Is There an Adjustment Period for Hearing Aids?
One of the most common solutions for hearing loss is to use hearing aids. They come in many different shapes and sizes, offer many features and can easily be obtained by speaking to your audiologist. Your audiologist will also assist you by conducting a hearing test that will examine your level of hearing, allowing them to fine-tune your hearing aids so that they can help with the frequencies you have trouble with.
One of the most common questions we get regarding hearing aids is whether they have an adjustment period. In this post, we’re going to be answering this question and looking at the different challenges that you may face if you’re new to using your hearing aids. Hopefully, this article will cover most of the concerns that you have regarding your hearing aids.
How long does it take to adjust to hearing aids?
This can vary depending on you. Some people that regularly use headphones may find it easy to adjust to hearing aids, but others might find it strange to hear clearly after a long time and can be emotionally affected if they have experienced hearing loss for a long time. Others find that, even if they are used to headphones or other devices on their ears, it can be challenging to get accustomed to them.
Others might find that it’s inconvenient to use hearing aids, especially if they use a lot of modern technology such as smartphones. Thankfully, many newer hearing aids have modern features that support the use of technologies such as Bluetooth. These will enable your hearing aids to be used wirelessly with your mobile device, giving you extra functionality and convenience.
A rough estimate for how long it takes to adjust to hearing aids is four months. It can take a week or two to get comfortable using them, and then a few more weeks to adjust completely so that they’re natural to use and don’t feel strange to put on. It’s a gradual process that can be sped up by simply using them on a regular basis, but it can be daunting so it’s recommended to be patient and take it easy when learning to use your hearing aids.
Being realistic when adjusting
Adjusting to hearing aids, especially if you’ve been experiencing hearing loss for a long time, can be difficult. It’s important to be realistic with your expectations, such as taking a break from work before using them in the workplace. You might also need to be careful when it comes to travelling, as hearing all the background noise might take some getting used to. As a rule of thumb, don’t expect to be off work for just a week and be able to return to your regular work duties at full efficiency.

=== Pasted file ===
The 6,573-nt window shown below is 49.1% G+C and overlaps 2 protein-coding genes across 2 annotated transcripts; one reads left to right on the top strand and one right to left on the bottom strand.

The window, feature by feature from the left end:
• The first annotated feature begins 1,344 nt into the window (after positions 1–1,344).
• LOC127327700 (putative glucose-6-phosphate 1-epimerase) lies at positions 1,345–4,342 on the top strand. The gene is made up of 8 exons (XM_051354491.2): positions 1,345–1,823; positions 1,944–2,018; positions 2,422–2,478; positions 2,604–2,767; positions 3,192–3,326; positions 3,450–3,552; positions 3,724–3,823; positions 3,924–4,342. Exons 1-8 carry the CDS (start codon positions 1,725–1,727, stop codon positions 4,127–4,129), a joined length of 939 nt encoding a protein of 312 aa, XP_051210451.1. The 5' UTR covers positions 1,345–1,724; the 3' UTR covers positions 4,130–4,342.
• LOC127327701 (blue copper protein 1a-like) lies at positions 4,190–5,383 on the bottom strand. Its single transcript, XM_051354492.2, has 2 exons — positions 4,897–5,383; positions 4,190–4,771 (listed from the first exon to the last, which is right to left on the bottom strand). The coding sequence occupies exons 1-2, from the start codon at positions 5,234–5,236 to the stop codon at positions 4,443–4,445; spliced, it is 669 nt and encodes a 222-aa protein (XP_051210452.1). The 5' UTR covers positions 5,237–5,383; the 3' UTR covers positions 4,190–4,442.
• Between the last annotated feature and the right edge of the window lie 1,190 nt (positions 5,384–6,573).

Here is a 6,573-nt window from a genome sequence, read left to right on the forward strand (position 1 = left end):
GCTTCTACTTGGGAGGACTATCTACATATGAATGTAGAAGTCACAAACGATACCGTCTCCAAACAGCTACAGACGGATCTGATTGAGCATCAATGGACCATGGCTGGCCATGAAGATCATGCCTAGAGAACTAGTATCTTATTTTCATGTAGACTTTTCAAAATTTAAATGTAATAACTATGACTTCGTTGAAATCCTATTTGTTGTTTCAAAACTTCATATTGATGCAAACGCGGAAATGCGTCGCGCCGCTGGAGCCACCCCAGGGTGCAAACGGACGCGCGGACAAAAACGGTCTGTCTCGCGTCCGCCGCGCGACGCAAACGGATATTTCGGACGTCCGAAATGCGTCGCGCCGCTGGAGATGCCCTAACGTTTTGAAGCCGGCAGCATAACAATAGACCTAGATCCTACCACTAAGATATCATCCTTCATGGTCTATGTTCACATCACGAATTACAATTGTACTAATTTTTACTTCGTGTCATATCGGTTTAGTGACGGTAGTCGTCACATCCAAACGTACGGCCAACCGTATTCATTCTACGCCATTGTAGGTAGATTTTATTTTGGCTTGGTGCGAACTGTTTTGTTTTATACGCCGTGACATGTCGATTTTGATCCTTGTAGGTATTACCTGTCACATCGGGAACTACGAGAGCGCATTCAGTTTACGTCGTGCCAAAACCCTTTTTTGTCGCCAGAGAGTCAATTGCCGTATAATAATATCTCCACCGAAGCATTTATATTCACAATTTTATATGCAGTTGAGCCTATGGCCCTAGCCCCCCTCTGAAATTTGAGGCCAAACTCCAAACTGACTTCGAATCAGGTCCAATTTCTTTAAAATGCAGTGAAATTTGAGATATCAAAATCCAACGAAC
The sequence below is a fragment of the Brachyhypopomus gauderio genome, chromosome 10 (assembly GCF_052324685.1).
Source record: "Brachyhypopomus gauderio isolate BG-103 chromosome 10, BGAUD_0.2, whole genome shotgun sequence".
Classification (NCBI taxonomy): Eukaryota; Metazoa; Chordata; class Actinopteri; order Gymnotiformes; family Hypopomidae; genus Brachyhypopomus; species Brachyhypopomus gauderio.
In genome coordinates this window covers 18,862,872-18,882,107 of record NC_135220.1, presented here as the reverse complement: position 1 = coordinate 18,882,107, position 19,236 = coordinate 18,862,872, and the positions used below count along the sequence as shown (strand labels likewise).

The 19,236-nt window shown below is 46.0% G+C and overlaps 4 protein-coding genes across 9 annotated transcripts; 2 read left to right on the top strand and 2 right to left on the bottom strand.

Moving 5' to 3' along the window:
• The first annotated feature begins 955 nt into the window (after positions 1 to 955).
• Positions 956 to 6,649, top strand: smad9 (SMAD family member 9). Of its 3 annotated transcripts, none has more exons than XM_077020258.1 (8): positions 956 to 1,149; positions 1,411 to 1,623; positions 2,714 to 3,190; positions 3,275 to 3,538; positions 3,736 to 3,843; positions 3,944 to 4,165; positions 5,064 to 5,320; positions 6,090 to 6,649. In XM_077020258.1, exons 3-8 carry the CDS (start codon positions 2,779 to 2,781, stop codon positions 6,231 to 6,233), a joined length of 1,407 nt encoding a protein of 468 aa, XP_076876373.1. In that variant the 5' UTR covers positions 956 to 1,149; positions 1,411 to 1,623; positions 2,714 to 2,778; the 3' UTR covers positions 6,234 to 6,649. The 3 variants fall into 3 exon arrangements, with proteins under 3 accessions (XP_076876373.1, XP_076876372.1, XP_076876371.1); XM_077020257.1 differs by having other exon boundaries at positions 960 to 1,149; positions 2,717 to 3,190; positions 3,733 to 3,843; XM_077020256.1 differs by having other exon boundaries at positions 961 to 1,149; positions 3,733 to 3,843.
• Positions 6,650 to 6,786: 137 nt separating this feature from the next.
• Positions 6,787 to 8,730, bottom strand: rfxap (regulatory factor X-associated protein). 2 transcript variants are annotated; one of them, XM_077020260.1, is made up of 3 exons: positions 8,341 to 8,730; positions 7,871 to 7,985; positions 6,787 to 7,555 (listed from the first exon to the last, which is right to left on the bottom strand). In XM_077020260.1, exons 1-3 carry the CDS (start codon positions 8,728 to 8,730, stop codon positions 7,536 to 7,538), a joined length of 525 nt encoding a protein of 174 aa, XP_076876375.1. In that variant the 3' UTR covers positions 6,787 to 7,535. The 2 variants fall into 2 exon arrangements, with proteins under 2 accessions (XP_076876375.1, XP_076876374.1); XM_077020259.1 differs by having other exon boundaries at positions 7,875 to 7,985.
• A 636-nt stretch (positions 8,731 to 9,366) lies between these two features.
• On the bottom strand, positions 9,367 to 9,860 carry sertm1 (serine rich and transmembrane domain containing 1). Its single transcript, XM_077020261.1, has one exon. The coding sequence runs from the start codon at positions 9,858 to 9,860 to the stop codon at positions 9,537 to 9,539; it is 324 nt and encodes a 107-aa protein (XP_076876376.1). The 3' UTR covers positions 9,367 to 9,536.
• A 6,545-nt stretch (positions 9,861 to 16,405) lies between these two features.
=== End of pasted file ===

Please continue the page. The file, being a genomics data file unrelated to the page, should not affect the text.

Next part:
Practicing with your hearing aids
When you first get your hearing aids, it’s important to consider practicing with them before you return to the workplace or do any serious work. For example, you’ll want to consider having conversations with friends and family members with them on to try and recognize different sounds and get used to the sensation of hearing again. You’ll also want to slowly re-educate your brain to filter out certain sounds that may startle you when you first use your hearing aids.
Acceptance is important
One of the challenges that people face when they have hearing loss is coping with the acceptance of hearing loss. A lot of people find it difficult to accept that they have hearing loss and will try to avoid using their hearing aids because of this. This is often the first hurdle to overcome and it’s vital that you speak to your audiologist if you have trouble coping with using hearing aids.
Speaking to a professional audiologist
One of the easiest ways to adjust to your hearing aids is to speak with your audiologist about using them. Whether you’re having trouble accepting your hearing loss or have questions about the different features on your hearing aids, your audiologist can provide you with a lot of useful advice and encouragement to help you adjust.
If you’re looking to speak to a professional audiologist or want more advice, consider getting in touch with Gavin Audiology and Hearing Aids at 914-631-8777. You’ll be put through to a friendly advisor that will be more than happy to guide you further and connect you with a professional audiologist. You’ll be able to schedule appointments when you receive your hearing aids so that you can grow accustomed to using them and understand what to expect at follow-up appointments.